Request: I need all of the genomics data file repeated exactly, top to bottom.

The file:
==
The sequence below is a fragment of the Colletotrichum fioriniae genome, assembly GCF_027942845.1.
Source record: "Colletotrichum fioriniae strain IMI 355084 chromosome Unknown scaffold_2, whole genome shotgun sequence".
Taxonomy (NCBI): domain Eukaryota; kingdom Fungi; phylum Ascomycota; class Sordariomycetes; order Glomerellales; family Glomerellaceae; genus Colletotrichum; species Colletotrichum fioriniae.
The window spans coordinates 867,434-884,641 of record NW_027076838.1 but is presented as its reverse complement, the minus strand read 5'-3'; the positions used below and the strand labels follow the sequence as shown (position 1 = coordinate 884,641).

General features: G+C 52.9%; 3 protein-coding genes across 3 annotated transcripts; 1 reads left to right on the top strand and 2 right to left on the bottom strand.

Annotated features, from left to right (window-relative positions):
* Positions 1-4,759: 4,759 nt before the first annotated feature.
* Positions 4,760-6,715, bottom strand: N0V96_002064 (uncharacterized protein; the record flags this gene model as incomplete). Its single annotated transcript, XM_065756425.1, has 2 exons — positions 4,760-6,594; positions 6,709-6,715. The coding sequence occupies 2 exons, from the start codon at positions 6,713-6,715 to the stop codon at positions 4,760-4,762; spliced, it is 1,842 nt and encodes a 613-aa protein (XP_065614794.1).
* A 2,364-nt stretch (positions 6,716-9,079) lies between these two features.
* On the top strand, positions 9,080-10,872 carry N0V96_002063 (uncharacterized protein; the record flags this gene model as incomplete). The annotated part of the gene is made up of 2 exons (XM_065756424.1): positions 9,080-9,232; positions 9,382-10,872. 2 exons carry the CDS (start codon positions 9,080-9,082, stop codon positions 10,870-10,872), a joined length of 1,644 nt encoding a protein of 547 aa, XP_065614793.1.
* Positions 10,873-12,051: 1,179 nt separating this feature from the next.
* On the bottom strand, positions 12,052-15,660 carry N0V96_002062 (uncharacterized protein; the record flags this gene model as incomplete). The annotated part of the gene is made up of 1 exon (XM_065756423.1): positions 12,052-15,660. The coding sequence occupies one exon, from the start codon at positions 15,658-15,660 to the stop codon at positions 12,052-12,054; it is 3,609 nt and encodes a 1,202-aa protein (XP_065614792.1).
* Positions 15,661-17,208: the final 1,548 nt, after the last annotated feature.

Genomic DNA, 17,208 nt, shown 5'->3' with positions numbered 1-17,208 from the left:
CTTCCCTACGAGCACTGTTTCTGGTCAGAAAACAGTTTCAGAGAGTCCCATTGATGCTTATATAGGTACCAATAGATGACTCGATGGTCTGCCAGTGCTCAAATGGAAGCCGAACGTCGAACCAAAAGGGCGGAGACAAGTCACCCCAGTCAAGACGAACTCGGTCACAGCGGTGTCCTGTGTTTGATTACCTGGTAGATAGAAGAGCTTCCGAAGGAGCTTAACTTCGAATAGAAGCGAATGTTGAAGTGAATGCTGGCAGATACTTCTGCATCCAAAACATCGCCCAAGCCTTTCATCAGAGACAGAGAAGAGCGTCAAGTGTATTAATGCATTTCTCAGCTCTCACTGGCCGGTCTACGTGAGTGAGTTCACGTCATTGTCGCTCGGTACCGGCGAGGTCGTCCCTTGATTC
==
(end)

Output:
The sequence below is a fragment of the Colletotrichum fioriniae genome, assembly GCF_027942845.1.
Source record: "Colletotrichum fioriniae strain IMI 355084 chromosome Unknown scaffold_2, whole genome shotgun sequence".
Taxonomy (NCBI): domain Eukaryota; kingdom Fungi; phylum Ascomycota; class Sordariomycetes; order Glomerellales; family Glomerellaceae; genus Colletotrichum; species Colletotrichum fioriniae.
The window spans coordinates 867,434-884,641 of record NW_027076838.1 but is presented as its reverse complement, the minus strand read 5'-3'; the positions used below and the strand labels follow the sequence as shown (position 1 = coordinate 884,641).

General features: G+C 52.9%; 3 protein-coding genes across 3 annotated transcripts; 1 reads left to right on the top strand and 2 right to left on the bottom strand.

Annotated features, from left to right (window-relative positions):
* Positions 1-4,759: 4,759 nt before the first annotated feature.
* Positions 4,760-6,715, bottom strand: N0V96_002064 (uncharacterized protein; the record flags this gene model as incomplete). Its single annotated transcript, XM_065756425.1, has 2 exons — positions 4,760-6,594; positions 6,709-6,715. The coding sequence occupies 2 exons, from the start codon at positions 6,713-6,715 to the stop codon at positions 4,760-4,762; spliced, it is 1,842 nt and encodes a 613-aa protein (XP_065614794.1).
* A 2,364-nt stretch (positions 6,716-9,079) lies between these two features.
* On the top strand, positions 9,080-10,872 carry N0V96_002063 (uncharacterized protein; the record flags this gene model as incomplete). The annotated part of the gene is made up of 2 exons (XM_065756424.1): positions 9,080-9,232; positions 9,382-10,872. 2 exons carry the CDS (start codon positions 9,080-9,082, stop codon positions 10,870-10,872), a joined length of 1,644 nt encoding a protein of 547 aa, XP_065614793.1.
* Positions 10,873-12,051: 1,179 nt separating this feature from the next.
* On the bottom strand, positions 12,052-15,660 carry N0V96_002062 (uncharacterized protein; the record flags this gene model as incomplete). The annotated part of the gene is made up of 1 exon (XM_065756423.1): positions 12,052-15,660. The coding sequence occupies one exon, from the start codon at positions 15,658-15,660 to the stop codon at positions 12,052-12,054; it is 3,609 nt and encodes a 1,202-aa protein (XP_065614792.1).
* Positions 15,661-17,208: the final 1,548 nt, after the last annotated feature.

Genomic DNA, 17,208 nt, shown 5'->3' with positions numbered 1-17,208 from the left:
CTTCCCTACGAGCACTGTTTCTGGTCAGAAAACAGTTTCAGAGAGTCCCATTGATGCTTATATAGGTACCAATAGATGACTCGATGGTCTGCCAGTGCTCAAATGGAAGCCGAACGTCGAACCAAAAGGGCGGAGACAAGTCACCCCAGTCAAGACGAACTCGGTCACAGCGGTGTCCTGTGTTTGATTACCTGGTAGATAGAAGAGCTTCCGAAGGAGCTTAACTTCGAATAGAAGCGAATGTTGAAGTGAATGCTGGCAGATACTTCTGCATCCAAAACATCGCCCAAGCCTTTCATCAGAGACAGAGAAGAGCGTCAAGTGTATTAATGCATTTCTCAGCTCTCACTGGCCGGTCTACGTGAGTGAGTTCACGTCATTGTCGCTCGGTACCGGCGAGGTCGTCCCTTGATTC